Tai An was built in the Oyamazaki area of Kyoto near Uji, where the best tea leaves are grown. It is considered as a national treasure. It was built during the Momoyama Period (1582). It is said that the teahouse was built to help Toyotomi Hideyoshi’s meeting with the other samurai after the death of Oda Nobunaga. It has a great interesting history. Tai An tea house in Kyoto is an architectural heritage of nation. It is an incredible masterpiece of Japanese culture, that’s why it is strongly recommended to visit.
Tai An is known as one of the smallest teahouses in Japan, where there is one tatami mat for the guest and one tatami mat for the host. The height from the floor to the ceiling is only 170 cm.
There is also a nijiri guchi (crawl-thru entrance for the guest) with the height of only 70 cm. The walls of Tai An are a good example of wabi sabi, where the withered objects are seen more aesthetically pleasing. It is also believed that Tai An is very small, but the interior looks bigger than it is, because of the balance of the objects chosen. Unfortunately, most of the time the venue is not open for public. It takes about 30 minutes by train both from Osaka and Kyoto to reach to the temple, where the tea house is located.
Tai An is usually closed for public visits.
For best tea ceremony experience in Kyoto with historic atmosphere, please check out Maikoya Tea Ceremony.
Tai An location and hours:
Yamashita Noboru referred to Taian as the oldest 2-tatami two house that exists today.
“At present, Tai-an is located at Myōki-an temple 妙喜庵 in Yamazaki, Kyoto, and it has been designated a national treasure. There is no actual proof that this tea room was designed by Rikyū himself and it is also not exactly clear in what year it was constructed. The value of this tea room lies in the fact that it is both the oldest remaining tea room with a nijiri-guchi 躙 口, and the oldest remaining two-tatami tea room, and as such it represents the developments in the tradition of chanoyu at the end of the sixteenth century.
There are two sources that are used to support the claim that Rikyū designed Tai-an. The first is the oral tradition of Myōki-an, that says that it was built by Rikyū for Toyotomi Hideyoshi at the time of the Battle of Yamazaki 山崎の戦, in 1582. At that time, Rikyū possessed a house in the vicinity of Myōki-an and according to this tradition, Tai-an was moved to its present location after Rikyū had left the area.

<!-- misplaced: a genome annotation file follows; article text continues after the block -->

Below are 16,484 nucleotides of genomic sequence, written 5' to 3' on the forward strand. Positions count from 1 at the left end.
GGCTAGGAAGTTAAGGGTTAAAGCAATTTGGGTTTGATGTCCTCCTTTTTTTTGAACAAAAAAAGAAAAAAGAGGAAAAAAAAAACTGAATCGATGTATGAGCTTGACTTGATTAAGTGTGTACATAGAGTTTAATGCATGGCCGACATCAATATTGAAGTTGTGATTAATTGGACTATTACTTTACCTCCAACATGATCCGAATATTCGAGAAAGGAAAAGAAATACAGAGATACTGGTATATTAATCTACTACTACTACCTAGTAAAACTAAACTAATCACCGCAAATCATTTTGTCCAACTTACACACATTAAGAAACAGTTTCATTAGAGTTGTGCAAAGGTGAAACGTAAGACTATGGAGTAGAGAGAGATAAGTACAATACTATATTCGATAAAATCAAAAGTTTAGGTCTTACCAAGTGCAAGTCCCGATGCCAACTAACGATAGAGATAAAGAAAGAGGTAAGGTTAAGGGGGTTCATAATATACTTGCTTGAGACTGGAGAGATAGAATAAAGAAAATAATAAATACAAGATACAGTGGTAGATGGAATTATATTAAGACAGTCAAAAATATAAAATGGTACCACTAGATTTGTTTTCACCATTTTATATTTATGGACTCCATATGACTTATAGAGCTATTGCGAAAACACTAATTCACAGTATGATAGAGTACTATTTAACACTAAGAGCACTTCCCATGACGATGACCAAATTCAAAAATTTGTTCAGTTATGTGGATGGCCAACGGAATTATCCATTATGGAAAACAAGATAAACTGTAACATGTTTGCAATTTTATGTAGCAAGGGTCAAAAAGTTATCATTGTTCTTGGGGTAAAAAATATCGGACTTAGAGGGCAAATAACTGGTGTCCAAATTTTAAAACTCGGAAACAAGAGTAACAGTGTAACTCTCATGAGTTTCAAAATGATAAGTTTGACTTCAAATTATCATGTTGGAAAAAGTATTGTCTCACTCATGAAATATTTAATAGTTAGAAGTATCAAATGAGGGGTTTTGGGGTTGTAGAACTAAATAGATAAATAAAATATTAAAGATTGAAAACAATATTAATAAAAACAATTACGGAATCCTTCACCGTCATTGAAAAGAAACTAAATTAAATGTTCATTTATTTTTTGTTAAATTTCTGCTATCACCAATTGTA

The other source that is used to support this claim is a map of 1606, known as the Hōshakuji-ezu 宝積寺絵図. This map, dating from 24 years after the Battle of Yamazaki, indicates that there was possibly a tea room at the spot of the present 『長崎大学言語教育研究センター論集』第 6 号 temple, but it does not show the size or structure of this construction and is therefore far from a direct link to Rikyū. Later records also show that there was a tea room at Myōki-an, but that this structure did not match the present Tai-an and further weakens this theory. Whether Tai-an is or is not a tea room designed by Rikyū, it is a good example of the simple and rather rough tea rooms of just two and three tatami known as sukiya 数 寄屋 that came into fashion at the end of the sixteenth century.” Page 122, from “Kobori Enshū, Feudal Lord and Tea Master －The Development of Tea Rooms in the Keicho and Kan’ei Period－”
Rumiko Handa also proposes that Tai An is the most important work of Sen no Rikyu.
“Some believe that Hideyoshi ordered Sen no Rikyū to design and construct the building while staying at the castle of Yamazaki, up on the hill to the north. Others argue that the tearoom had been a part of Rikyū’s residence and was moved here after his death while the rest of the house was condemned and destroyed. Either way, Tai-an is the only extant building designed by Rikyū.
It consists of the tearoom, measuring 6 feet square, or two tatami mats, with an additional raised floor to the north, the anteroom of one mat to the west, and the preparation space of another mat to the north (Figure 1). While the tea ceremony can be practiced in a space of any size, Rikyū was reported to have set 4.5 tatami mats/9 feet square as the largest possible limit of the ideal hermitage, following his teacher Takeno Jōō’s philosophy.
In such a restricted space, where even a slight change in breathing was detectable, any careless maneuver by either the host or the guest would have spoiled the proceedings of the ceremony. The inconvenience and discomfort would have put the participants in a state of alarmed sensibility, making them attentive to the goings-on, while a larger space, though perhaps providing perfect dimensions, would have relaxed them and dulled their senses. ” from “Sen no Rikyū and the Japanese Way of Tea: Ethics and Aesthetics of the Everyday”
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